5. Review your day and week. In his helpful book The Rest of God, Mark Buchanan says that at the end of your day ask: Where did I feel most alive, most hopeful, most in the presence of God? And where did I feel most dead, most despairing, farthest from God? What fulfilled me, and what left me forsaken? Where did I taste consolation, and where desolation? This helps you to see where God is moving and at work. Part of Sabbath rest is celebrating that God is in control, resting in that, but also celebrating God’s goodness in our lives.

 

Don’t Grow Weary in Doing Good

Last night was date night for Katie and me. Over the years, we’ve made it a habit to go to the same places for things: grocery store, coffee shops, places to eat.

We do this for the purpose of meeting the people who work there and building relationships with them. Learning their names, hearing their stories, and building trust.

At restaurants, we always sit in the same server’s section so we get to know them.

Over the years, we’ve had some amazing conversations as people have opened up about their lives, shared some incredibly heartbreaking and amazing things.

We’ve walked with people through divorces, loss of family members, breakups, career shifts.

These are incredibly holy moments as you sit in gyms or other places of work.

Last night, one of those conversations happened and we were able to invite one of the managers we met to church on Sunday.

When I sit at conferences or listen to sermons, pastors always make sharing your faith sound easy. I met this person one day, told them about Jesus and boom. They become a Christian, on the spot.

It doesn’t always happen like that, sometimes it does, but most of the time, it is slower.

I’m reminded this morning of Galatians 6:9 that says, Let us not get tired of doing good, for we will reap at the proper time if we don’t give up.

Today, you have a great opportunity to do good, to love people, to listen, to show them God’s love and the power of Jesus. But it can be tiring. People are hard to love, can be unresponsive or simply difficult. You are also tired and don’t want to do those things sometimes. Keep going.

For in the proper time, God will reap for us through His power and our faithfulness and presence. What a powerful reminder.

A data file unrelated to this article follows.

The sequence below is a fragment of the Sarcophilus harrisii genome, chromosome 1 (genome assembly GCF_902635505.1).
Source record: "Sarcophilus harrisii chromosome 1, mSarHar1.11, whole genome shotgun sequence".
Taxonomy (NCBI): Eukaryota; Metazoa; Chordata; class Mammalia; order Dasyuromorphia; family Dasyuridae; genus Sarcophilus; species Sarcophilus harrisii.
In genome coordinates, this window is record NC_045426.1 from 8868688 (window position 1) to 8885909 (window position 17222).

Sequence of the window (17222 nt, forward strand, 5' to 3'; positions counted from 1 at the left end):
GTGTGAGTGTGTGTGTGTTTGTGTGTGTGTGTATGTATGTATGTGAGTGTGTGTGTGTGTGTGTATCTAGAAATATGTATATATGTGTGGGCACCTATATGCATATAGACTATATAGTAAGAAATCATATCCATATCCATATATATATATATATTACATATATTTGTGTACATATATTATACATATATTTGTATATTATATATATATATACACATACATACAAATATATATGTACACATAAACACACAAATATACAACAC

How to Stay Passionate as a Leader

Starting something is easy. Getting married is easier than staying married. Starting a new company or church is often easier than maintaining one or turning one around.

Yes, it takes a lot of work and effort to get something off the ground, but the dreaming phase, the launching phase, is often incredibly fun and exhilarating.

Why?

Passion.

Passion can take you incredibly far in life.

We don’t follow people who aren’t passionate, and often passion is what will keep you going when the road gets long and hard as a leader. Your passion to see a dream come true, a marriage survive, a child succeed. Our passion can carry us.

But no matter how passionate, energetic, or optimistic we are,

passion also drains and runs low.

There are times when we are simply showing up, going through the motions and trying to survive.

The passion that got it off the ground is hard to maintain.

Sadly, when this happens, many people quit. They give up. They throw in the towel, or they keep going through the motions, which kills them and sucks the life out of them.

Why stay?

One author said, “You will be most tempted to quit moments before the critical breakthrough.”

How do you raise your passion when it gets dry? Here are some ways:

1. Ask God. Our passion and calling come from God. He has wired us with it. When it is waning and not burning hot, ask God for the desire and original passion He gave you.

2. Go back to where you started. Place is important in our lives. For many of us, the dreams we have or the things we started began at a place. I can take you to the seat in an auditorium where God called me to plant a church when I was 21. I can take you to the banks of a lake where I knew at 18 I was supposed to be a pastor.

Many people have sat in conferences or gone on mission trips that have changed their lives and perspectives.

Go back to those places. Sometimes the return to a place ignites a passion in us.

3. Look for small wins and celebrations. Too often the reason our passion is waning is because it isn’t as big or as great as we imagined. It also goes slower than we expected. Most successful people have walked a long winding road to their success.

Look for the small ways you’ve moved ahead. Celebrate the little things that have happened.

4. Get around passionate people. You and I both know passionate, optimistic people. When your passion is waning, get around them. Ask them what they’re dreaming about. This is a great opportunity to stretch yourself and get out of your comfort zone.

5. Be honest. This might feel like a downer when talking about passion, but a lack of passion might be the end of your time somewhere. All things come to an end, and that is okay. The reality is that it is possible that when our passion wanes in a job, it is a sign of the end, and that is okay. God will often speak through passion or lack thereof.

This is why it is crucial to have a team or friends who can help you and talk with you about your passion level, where it went, why it is down and how to raise it back up.

If you’re a leader, this matters. Not only for your sanity but for those around you.